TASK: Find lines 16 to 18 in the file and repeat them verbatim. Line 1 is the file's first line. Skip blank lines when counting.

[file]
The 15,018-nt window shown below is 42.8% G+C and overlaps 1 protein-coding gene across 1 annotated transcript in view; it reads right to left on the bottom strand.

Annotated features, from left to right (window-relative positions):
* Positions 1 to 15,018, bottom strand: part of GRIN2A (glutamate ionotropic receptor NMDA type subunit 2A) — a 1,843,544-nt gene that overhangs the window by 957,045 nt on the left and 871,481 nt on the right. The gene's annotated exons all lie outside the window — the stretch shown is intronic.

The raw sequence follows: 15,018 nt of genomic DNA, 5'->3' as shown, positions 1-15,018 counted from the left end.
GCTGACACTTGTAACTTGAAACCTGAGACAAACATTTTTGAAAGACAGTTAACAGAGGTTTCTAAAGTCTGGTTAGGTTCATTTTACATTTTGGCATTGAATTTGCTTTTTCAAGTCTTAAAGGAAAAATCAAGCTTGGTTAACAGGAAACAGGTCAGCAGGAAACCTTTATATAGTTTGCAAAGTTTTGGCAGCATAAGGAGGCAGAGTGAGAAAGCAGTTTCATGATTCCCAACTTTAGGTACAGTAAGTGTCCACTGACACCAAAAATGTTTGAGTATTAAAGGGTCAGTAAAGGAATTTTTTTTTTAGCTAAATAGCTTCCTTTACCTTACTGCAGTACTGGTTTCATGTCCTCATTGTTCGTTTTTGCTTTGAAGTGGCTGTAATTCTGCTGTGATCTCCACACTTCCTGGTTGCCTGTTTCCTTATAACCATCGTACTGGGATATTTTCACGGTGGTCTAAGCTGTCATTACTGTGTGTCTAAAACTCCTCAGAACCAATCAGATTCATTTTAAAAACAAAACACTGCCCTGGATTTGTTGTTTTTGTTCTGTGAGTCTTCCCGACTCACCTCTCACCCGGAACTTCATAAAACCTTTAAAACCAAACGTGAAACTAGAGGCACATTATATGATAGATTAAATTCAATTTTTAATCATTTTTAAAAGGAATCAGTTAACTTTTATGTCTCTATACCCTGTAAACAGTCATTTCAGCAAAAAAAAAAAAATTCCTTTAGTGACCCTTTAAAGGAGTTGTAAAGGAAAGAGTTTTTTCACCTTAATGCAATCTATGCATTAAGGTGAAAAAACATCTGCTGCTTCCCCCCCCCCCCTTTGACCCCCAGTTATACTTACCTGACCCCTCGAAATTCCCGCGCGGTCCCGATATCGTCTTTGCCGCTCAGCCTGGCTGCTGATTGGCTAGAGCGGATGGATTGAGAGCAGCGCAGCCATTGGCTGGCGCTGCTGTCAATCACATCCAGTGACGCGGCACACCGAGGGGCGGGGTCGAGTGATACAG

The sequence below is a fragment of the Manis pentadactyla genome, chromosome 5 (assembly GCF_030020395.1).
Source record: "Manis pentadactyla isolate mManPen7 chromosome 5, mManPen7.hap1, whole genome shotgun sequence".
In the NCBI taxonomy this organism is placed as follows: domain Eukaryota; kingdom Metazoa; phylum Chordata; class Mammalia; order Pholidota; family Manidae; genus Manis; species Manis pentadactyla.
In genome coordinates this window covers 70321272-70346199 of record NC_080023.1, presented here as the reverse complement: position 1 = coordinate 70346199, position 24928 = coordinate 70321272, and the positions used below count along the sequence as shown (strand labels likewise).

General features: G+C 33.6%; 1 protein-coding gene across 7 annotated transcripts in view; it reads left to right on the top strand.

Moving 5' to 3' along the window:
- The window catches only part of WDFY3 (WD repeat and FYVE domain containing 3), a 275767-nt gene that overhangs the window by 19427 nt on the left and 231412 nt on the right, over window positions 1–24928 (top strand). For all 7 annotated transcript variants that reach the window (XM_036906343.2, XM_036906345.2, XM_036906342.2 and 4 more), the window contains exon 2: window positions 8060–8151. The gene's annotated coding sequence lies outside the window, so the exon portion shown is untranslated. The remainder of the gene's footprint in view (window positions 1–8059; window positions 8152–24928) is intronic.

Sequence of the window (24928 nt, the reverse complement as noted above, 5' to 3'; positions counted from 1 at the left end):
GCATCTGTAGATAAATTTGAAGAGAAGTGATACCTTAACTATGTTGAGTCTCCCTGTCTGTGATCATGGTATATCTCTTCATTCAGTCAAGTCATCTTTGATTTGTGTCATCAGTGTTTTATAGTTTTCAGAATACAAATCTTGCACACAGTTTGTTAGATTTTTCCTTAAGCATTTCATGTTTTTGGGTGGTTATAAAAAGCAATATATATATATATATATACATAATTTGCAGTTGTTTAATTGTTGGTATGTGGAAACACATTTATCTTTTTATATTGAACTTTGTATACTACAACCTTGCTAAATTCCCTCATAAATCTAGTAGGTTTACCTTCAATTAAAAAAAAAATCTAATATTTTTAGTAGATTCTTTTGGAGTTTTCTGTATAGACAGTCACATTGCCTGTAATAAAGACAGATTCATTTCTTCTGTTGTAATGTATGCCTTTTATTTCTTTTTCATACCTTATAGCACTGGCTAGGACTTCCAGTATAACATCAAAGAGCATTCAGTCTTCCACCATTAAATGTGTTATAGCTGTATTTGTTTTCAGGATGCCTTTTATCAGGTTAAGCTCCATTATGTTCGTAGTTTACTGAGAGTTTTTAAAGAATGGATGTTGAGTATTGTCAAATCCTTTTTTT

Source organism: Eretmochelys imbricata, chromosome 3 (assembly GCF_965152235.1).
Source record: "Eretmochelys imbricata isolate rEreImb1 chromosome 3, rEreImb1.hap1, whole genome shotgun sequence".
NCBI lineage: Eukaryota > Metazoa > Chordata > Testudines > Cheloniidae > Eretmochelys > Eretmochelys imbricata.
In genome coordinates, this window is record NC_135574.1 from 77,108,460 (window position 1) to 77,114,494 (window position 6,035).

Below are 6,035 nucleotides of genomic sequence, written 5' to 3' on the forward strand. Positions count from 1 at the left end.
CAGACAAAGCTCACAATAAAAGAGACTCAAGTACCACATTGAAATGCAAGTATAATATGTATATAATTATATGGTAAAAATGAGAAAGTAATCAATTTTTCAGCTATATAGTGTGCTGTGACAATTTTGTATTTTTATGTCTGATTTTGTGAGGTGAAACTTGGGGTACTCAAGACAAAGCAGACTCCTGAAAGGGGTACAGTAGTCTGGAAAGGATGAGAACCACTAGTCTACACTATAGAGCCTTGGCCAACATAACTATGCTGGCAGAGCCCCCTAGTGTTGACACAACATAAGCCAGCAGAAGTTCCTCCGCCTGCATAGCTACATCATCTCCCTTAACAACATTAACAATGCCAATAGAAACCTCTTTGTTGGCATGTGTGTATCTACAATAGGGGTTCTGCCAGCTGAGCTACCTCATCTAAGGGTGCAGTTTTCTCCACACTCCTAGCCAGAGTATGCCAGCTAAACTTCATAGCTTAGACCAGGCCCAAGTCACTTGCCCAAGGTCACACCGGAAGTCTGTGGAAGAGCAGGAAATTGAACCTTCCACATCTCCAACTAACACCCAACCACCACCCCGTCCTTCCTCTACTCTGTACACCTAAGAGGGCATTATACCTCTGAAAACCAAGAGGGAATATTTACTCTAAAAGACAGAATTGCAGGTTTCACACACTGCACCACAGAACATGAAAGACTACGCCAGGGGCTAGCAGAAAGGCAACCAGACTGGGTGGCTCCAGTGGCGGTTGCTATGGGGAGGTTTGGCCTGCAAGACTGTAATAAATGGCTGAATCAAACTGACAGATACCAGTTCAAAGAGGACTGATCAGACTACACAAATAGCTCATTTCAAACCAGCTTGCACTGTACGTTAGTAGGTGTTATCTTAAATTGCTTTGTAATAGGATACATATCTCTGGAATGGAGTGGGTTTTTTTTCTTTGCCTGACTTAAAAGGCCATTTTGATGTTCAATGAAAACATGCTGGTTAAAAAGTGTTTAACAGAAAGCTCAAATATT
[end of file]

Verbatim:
Source record: "Eretmochelys imbricata isolate rEreImb1 chromosome 3, rEreImb1.hap1, whole genome shotgun sequence".
NCBI lineage: Eukaryota > Metazoa > Chordata > Testudines > Cheloniidae > Eretmochelys > Eretmochelys imbricata.
In genome coordinates, this window is record NC_135574.1 from 77,108,460 (window position 1) to 77,114,494 (window position 6,035).